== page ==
The news of a circular waterway all around the city was thus welcomed with exuberance and relief. Finally, it seemed to be a real solution to Dhaka's greatest woe, its traffic jams. Conceptually, most experts in city planning agree, a circular waterway is the best answer to Dhaka's ever-growing traffic misery. So, in the run up to the official inauguration of this latest attempt to make the city's major spots more accessible, media optimism ran high. The expectation reached a climax on March 2 when PM inaugurated the waterway highlighting infinite potential including the most desired one of ridding Dhaka of its choking traffic.

Since then however, little has been heard about this grand solution, all the hype over the waterway suddenly evaporated as hastily as it was created before PM's launching ceremony. Over the last one month since the first launch set out on its maiden voyage the whole thing seems to have been gradually losing its ability to excite the road-weary Dhakaites. General Dhakaites appear almost unaware of what was advertised to be a revolutionary step in city planning. Very few people have taken advantage of the service and still fewer are holding their breath for their turn. Moreover, it has not yielded, till now, any noticeable results as far as easing the pressure on the Dhaka streets is concerned, the ultimate target of the project.

So why isn't this watery solution getting us all psyched up?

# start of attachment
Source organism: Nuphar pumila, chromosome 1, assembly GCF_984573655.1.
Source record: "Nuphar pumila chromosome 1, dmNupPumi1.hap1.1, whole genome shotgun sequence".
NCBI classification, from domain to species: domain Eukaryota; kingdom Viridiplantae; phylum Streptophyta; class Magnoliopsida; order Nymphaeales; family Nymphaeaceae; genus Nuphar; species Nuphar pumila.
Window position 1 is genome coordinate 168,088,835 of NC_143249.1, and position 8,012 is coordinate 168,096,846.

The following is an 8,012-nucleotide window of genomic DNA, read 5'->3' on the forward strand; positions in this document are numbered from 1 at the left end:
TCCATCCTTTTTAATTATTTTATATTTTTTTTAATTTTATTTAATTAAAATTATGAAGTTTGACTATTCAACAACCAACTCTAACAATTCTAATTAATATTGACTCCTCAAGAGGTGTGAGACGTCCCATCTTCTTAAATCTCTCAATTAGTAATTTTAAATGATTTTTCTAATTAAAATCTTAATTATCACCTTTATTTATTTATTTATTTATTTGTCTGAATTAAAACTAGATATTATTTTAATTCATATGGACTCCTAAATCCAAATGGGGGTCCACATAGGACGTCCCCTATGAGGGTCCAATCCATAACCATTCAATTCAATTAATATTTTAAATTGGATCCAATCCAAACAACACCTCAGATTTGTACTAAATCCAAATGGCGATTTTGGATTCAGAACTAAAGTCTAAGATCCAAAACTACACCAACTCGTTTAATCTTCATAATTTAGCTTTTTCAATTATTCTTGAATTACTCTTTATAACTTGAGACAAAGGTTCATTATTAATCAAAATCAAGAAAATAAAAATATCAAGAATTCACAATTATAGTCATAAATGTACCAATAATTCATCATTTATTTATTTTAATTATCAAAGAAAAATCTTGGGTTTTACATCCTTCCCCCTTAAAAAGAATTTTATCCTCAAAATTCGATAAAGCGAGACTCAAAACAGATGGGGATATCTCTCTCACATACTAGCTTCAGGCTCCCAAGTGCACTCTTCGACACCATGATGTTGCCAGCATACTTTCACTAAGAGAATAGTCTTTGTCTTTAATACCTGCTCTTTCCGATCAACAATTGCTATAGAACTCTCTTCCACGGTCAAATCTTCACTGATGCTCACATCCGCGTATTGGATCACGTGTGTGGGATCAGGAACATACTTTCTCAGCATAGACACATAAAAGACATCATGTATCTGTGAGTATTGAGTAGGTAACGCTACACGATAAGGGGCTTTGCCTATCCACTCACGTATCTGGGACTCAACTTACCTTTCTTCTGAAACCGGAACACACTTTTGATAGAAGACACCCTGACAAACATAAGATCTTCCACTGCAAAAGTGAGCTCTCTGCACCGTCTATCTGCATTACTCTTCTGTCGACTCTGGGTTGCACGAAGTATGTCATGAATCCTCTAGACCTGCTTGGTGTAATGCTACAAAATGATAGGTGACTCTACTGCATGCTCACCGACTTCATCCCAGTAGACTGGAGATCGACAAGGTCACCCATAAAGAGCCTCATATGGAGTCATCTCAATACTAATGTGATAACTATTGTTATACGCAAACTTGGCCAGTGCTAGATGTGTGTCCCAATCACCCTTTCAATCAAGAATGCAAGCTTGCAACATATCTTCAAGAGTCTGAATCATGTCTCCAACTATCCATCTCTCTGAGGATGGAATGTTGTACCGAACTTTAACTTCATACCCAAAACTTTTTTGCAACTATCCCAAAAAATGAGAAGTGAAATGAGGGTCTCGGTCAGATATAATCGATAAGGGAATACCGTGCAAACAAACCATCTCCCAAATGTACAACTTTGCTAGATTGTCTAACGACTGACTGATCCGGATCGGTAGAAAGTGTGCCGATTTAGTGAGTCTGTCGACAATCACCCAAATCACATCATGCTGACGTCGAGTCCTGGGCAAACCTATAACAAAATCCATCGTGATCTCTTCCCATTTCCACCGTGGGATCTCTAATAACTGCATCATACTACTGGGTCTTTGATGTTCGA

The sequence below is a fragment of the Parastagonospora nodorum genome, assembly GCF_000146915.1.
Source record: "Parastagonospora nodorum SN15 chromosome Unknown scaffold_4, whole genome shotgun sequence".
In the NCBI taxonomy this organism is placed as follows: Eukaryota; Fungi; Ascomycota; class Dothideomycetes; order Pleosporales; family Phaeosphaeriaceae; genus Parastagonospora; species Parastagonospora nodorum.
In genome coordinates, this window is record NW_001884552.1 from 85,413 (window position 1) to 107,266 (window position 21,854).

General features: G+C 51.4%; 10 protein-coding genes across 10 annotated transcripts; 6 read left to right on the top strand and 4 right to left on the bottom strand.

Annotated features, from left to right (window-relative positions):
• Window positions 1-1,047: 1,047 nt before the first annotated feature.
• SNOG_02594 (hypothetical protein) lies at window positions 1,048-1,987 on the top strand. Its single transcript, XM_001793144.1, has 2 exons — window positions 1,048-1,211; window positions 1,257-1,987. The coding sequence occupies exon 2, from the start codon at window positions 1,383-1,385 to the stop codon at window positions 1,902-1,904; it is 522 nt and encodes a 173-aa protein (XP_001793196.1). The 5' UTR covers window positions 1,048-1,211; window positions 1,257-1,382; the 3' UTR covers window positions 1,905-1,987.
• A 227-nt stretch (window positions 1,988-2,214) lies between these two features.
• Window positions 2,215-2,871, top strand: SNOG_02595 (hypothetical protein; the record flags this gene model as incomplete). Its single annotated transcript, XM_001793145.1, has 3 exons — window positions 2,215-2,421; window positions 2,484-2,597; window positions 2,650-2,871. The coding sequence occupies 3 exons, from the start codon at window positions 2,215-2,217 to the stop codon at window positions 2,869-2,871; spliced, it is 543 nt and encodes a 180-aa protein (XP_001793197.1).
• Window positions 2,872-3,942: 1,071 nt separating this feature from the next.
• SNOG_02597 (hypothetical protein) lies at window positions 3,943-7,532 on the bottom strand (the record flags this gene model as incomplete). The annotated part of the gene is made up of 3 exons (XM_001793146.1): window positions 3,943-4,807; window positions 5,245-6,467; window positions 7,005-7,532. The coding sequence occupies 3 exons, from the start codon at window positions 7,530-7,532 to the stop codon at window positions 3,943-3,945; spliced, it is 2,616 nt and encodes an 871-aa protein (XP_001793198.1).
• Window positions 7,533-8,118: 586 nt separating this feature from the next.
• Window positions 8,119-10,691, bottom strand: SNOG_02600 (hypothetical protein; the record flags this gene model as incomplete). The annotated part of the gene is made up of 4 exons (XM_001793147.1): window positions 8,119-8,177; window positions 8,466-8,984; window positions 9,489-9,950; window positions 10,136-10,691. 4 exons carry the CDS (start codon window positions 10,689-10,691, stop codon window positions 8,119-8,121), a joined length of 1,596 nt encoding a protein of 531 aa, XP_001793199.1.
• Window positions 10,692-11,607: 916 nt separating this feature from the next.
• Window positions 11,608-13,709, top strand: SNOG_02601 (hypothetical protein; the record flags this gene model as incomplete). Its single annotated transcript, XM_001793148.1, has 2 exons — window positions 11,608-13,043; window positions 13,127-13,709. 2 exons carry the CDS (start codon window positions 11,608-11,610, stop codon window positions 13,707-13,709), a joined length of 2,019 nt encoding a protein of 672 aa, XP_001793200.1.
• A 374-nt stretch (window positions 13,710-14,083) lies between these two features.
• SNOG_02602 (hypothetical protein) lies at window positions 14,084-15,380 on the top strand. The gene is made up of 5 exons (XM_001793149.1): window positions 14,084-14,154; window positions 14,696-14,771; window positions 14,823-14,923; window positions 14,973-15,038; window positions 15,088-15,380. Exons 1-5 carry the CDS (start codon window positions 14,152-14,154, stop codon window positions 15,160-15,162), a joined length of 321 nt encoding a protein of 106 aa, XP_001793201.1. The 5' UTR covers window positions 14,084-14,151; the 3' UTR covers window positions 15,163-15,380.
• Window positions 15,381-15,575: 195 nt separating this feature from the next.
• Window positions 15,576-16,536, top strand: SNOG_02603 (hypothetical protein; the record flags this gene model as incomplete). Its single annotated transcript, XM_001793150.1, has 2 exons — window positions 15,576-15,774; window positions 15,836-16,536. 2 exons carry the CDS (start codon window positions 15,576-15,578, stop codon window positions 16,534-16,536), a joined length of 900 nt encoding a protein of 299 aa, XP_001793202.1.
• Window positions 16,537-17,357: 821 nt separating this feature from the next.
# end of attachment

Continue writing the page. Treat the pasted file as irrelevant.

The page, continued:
Well first of all, the system is not fully finished yet. Although the waterway is supposed to encircle the entire city, so far less than half of it has been completed. The 29 kilometres long waterway from Sadarghat to Ashulia that has been opened to the public last month is the first phase of the project. Work of the second phase under which another 40 kms waterway from Ashulia to Kanchpur Bridge via Tongi is to be built has not even started. (The project file of the second phase is awaiting approval of the ECNEC, and work will begin as soon as next June, hopes BIWTA boss.). There are also other hindrances that are not allowing the water route, as much of it is completed, working in full swing, even after one month of the PM's inaugu-ration. Preparations for the circular waterway to be in full operation have not been completed. Especially, the BIWTA authority hasn't managed to provide enough vessels for the route. There is only one launch service a day one leaves Swarighat at 7.30 am and ends in Shinnirtek and another starts from Shinnirtek at 2.30 pm for Swarighat. "BIWTA doesn't have any ship on its disposal, so we are to depend on private owned vessels. The launch owners are reluctant to come in this route because they won't earn enough money, as the passenger volume is very poor. The passengers aren't coming because vessels are not available," Dr. Md. Reaz Hasan Khondoker, Chairman, BIWTA, explains.